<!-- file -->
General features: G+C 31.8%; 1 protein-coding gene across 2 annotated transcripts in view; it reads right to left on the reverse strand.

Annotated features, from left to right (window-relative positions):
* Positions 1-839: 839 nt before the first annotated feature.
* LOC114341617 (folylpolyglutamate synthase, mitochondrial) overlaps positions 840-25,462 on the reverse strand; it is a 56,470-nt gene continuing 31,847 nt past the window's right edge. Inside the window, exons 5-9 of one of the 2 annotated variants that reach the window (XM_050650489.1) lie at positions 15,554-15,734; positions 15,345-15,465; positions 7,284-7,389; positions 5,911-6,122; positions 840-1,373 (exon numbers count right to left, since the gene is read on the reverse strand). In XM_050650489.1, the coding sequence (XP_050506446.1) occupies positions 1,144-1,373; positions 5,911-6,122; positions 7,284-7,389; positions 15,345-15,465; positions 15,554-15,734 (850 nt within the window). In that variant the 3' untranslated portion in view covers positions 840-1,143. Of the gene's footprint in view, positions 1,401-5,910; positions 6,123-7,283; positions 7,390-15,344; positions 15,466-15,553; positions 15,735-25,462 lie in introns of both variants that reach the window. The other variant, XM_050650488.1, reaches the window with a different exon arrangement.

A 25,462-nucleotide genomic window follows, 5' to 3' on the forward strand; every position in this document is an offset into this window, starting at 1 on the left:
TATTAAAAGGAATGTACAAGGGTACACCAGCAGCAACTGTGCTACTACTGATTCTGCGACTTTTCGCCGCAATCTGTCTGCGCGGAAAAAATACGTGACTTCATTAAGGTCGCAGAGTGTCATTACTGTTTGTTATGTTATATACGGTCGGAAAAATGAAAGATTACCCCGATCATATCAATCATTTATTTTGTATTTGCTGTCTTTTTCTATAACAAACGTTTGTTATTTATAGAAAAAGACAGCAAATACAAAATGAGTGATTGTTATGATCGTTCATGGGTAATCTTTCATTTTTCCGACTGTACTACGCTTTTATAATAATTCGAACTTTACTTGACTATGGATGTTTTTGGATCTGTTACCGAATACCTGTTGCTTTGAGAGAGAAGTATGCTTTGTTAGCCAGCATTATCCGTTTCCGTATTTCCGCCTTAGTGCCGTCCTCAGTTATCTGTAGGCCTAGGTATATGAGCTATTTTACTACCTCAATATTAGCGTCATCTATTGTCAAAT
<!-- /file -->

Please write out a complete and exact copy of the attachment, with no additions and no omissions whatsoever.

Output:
General features: G+C 31.8%; 1 protein-coding gene across 2 annotated transcripts in view; it reads right to left on the reverse strand.

Annotated features, from left to right (window-relative positions):
* Positions 1-839: 839 nt before the first annotated feature.
* LOC114341617 (folylpolyglutamate synthase, mitochondrial) overlaps positions 840-25,462 on the reverse strand; it is a 56,470-nt gene continuing 31,847 nt past the window's right edge. Inside the window, exons 5-9 of one of the 2 annotated variants that reach the window (XM_050650489.1) lie at positions 15,554-15,734; positions 15,345-15,465; positions 7,284-7,389; positions 5,911-6,122; positions 840-1,373 (exon numbers count right to left, since the gene is read on the reverse strand). In XM_050650489.1, the coding sequence (XP_050506446.1) occupies positions 1,144-1,373; positions 5,911-6,122; positions 7,284-7,389; positions 15,345-15,465; positions 15,554-15,734 (850 nt within the window). In that variant the 3' untranslated portion in view covers positions 840-1,143. Of the gene's footprint in view, positions 1,401-5,910; positions 6,123-7,283; positions 7,390-15,344; positions 15,466-15,553; positions 15,735-25,462 lie in introns of both variants that reach the window. The other variant, XM_050650488.1, reaches the window with a different exon arrangement.

A 25,462-nucleotide genomic window follows, 5' to 3' on the forward strand; every position in this document is an offset into this window, starting at 1 on the left:
TATTAAAAGGAATGTACAAGGGTACACCAGCAGCAACTGTGCTACTACTGATTCTGCGACTTTTCGCCGCAATCTGTCTGCGCGGAAAAAATACGTGACTTCATTAAGGTCGCAGAGTGTCATTACTGTTTGTTATGTTATATACGGTCGGAAAAATGAAAGATTACCCCGATCATATCAATCATTTATTTTGTATTTGCTGTCTTTTTCTATAACAAACGTTTGTTATTTATAGAAAAAGACAGCAAATACAAAATGAGTGATTGTTATGATCGTTCATGGGTAATCTTTCATTTTTCCGACTGTACTACGCTTTTATAATAATTCGAACTTTACTTGACTATGGATGTTTTTGGATCTGTTACCGAATACCTGTTGCTTTGAGAGAGAAGTATGCTTTGTTAGCCAGCATTATCCGTTTCCGTATTTCCGCCTTAGTGCCGTCCTCAGTTATCTGTAGGCCTAGGTATATGAGCTATTTTACTACCTCAATATTAGCGTCATCTATTGTCAAAT